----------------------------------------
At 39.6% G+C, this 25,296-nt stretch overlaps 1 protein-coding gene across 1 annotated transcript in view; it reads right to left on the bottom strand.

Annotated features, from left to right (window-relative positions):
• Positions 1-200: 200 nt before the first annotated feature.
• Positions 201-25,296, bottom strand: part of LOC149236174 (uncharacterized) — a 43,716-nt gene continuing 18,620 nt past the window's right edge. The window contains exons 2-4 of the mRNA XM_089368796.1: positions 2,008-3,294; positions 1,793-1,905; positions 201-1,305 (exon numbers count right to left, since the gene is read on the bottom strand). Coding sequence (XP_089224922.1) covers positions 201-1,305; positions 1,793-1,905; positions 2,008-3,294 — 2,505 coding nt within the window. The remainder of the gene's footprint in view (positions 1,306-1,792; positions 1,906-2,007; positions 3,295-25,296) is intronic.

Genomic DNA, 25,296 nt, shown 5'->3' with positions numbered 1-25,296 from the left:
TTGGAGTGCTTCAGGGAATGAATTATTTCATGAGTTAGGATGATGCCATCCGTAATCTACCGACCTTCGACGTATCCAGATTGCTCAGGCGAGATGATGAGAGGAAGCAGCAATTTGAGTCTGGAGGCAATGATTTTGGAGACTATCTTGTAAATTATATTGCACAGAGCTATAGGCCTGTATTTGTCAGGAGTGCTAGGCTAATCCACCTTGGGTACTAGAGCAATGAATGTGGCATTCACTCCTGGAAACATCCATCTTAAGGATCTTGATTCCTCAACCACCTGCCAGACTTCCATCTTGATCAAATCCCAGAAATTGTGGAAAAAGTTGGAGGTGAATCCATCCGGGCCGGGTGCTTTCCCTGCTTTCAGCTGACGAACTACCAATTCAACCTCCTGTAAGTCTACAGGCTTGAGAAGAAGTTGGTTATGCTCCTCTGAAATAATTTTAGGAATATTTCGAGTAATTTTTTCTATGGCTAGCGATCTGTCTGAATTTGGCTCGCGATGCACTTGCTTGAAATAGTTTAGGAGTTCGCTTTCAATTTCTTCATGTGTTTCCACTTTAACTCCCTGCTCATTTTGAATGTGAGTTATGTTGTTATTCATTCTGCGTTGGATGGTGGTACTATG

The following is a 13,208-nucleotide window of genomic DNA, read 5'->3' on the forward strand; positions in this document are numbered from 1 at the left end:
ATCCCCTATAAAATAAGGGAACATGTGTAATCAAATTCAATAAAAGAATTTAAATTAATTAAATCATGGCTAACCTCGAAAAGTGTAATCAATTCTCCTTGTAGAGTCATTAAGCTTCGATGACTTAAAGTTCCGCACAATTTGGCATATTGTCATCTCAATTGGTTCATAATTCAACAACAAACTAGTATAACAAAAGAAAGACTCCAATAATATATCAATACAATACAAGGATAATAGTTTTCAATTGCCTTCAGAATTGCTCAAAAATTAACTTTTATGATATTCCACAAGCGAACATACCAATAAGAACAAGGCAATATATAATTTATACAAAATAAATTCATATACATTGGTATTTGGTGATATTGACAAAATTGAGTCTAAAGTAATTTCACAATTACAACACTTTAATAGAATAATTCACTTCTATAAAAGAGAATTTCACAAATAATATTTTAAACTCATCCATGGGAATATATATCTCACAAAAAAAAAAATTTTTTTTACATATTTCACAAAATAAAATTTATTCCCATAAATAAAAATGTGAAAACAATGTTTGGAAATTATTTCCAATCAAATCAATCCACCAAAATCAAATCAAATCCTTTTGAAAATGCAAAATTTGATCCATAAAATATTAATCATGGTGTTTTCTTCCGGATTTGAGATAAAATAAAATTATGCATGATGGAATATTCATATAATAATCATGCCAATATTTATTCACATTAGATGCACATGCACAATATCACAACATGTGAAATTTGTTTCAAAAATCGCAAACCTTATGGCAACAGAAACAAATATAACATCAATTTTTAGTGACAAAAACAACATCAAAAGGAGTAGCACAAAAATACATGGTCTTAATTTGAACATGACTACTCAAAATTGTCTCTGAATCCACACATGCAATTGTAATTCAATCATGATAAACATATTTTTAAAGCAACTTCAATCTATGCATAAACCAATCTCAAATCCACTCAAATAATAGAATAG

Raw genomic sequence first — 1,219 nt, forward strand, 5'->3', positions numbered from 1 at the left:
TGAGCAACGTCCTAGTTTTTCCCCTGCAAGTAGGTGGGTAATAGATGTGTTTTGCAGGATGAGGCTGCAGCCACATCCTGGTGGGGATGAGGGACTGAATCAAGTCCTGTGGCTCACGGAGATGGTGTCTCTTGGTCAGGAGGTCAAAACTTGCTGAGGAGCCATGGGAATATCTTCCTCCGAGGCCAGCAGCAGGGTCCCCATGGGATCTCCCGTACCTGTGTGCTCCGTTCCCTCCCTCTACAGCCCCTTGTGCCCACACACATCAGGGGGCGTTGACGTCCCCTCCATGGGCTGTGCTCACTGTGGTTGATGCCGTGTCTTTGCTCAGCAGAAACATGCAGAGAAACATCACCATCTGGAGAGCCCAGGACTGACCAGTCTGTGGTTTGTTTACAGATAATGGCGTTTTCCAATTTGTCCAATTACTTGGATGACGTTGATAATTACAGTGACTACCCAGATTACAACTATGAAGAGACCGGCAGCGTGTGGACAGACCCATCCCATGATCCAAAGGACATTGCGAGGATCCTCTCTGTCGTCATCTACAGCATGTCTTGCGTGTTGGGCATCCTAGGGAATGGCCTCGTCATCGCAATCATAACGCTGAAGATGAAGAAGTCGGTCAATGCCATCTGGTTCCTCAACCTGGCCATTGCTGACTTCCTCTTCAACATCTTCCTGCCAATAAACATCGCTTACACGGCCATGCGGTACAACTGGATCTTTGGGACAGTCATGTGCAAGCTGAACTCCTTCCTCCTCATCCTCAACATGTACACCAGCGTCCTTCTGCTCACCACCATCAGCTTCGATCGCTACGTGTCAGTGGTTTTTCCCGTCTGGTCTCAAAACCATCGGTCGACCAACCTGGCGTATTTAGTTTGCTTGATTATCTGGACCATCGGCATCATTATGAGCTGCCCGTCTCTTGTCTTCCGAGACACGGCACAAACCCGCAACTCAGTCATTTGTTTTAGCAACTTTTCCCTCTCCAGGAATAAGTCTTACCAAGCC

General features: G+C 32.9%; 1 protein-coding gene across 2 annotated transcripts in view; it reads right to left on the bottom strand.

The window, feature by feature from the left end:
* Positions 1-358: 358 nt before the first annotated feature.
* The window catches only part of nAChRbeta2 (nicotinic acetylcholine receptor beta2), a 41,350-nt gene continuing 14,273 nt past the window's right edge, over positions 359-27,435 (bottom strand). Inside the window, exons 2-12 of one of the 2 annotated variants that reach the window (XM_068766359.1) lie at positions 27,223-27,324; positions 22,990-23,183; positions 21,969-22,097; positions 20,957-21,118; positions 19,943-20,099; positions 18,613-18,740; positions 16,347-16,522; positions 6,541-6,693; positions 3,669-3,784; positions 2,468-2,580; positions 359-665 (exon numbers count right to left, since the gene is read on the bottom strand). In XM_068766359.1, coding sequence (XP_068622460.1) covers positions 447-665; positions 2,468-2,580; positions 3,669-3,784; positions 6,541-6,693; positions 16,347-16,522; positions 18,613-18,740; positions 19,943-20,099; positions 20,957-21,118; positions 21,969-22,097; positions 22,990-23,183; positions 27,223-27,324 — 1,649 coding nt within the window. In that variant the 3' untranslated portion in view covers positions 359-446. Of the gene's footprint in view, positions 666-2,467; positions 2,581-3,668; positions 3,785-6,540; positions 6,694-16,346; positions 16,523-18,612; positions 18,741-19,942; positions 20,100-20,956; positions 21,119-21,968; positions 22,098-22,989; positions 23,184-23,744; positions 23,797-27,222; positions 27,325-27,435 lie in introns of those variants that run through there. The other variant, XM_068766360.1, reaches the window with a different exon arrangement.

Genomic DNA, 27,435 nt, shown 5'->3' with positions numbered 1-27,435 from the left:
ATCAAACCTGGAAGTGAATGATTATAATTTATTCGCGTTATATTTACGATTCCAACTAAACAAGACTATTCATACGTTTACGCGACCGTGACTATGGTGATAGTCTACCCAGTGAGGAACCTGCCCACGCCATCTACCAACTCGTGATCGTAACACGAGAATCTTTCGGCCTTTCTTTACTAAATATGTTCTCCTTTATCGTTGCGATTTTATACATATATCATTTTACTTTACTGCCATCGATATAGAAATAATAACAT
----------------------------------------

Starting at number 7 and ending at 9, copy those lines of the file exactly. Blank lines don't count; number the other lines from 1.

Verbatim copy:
The following is a 13,208-nucleotide window of genomic DNA, read 5'->3' on the forward strand; positions in this document are numbered from 1 at the left end:
ATCCCCTATAAAATAAGGGAACATGTGTAATCAAATTCAATAAAAGAATTTAAATTAATTAAATCATGGCTAACCTCGAAAAGTGTAATCAATTCTCCTTGTAGAGTCATTAAGCTTCGATGACTTAAAGTTCCGCACAATTTGGCATATTGTCATCTCAATTGGTTCATAATTCAACAACAAACTAGTATAACAAAAGAAAGACTCCAATAATATATCAATACAATACAAGGATAATAGTTTTCAATTGCCTTCAGAATTGCTCAAAAATTAACTTTTATGATATTCCACAAGCGAACATACCAATAAGAACAAGGCAATATATAATTTATACAAAATAAATTCATATACATTGGTATTTGGTGATATTGACAAAATTGAGTCTAAAGTAATTTCACAATTACAACACTTTAATAGAATAATTCACTTCTATAAAAGAGAATTTCACAAATAATATTTTAAACTCATCCATGGGAATATATATCTCACAAAAAAAAAAATTTTTTTTACATATTTCACAAAATAAAATTTATTCCCATAAATAAAAATGTGAAAACAATGTTTGGAAATTATTTCCAATCAAATCAATCCACCAAAATCAAATCAAATCCTTTTGAAAATGCAAAATTTGATCCATAAAATATTAATCATGGTGTTTTCTTCCGGATTTGAGATAAAATAAAATTATGCATGATGGAATATTCATATAATAATCATGCCAATATTTATTCACATTAGATGCACATGCACAATATCACAACATGTGAAATTTGTTTCAAAAATCGCAAACCTTATGGCAACAGAAACAAATATAACATCAATTTTTAGTGACAAAAACAACATCAAAAGGAGTAGCACAAAAATACATGGTCTTAATTTGAACATGACTACTCAAAATTGTCTCTGAATCCACACATGCAATTGTAATTCAATCATGATAAACATATTTTTAAAGCAACTTCAATCTATGCATAAACCAATCTCAAATCCACTCAAATAATAGAATAG

Raw genomic sequence first — 1,219 nt, forward strand, 5'->3', positions numbered from 1 at the left: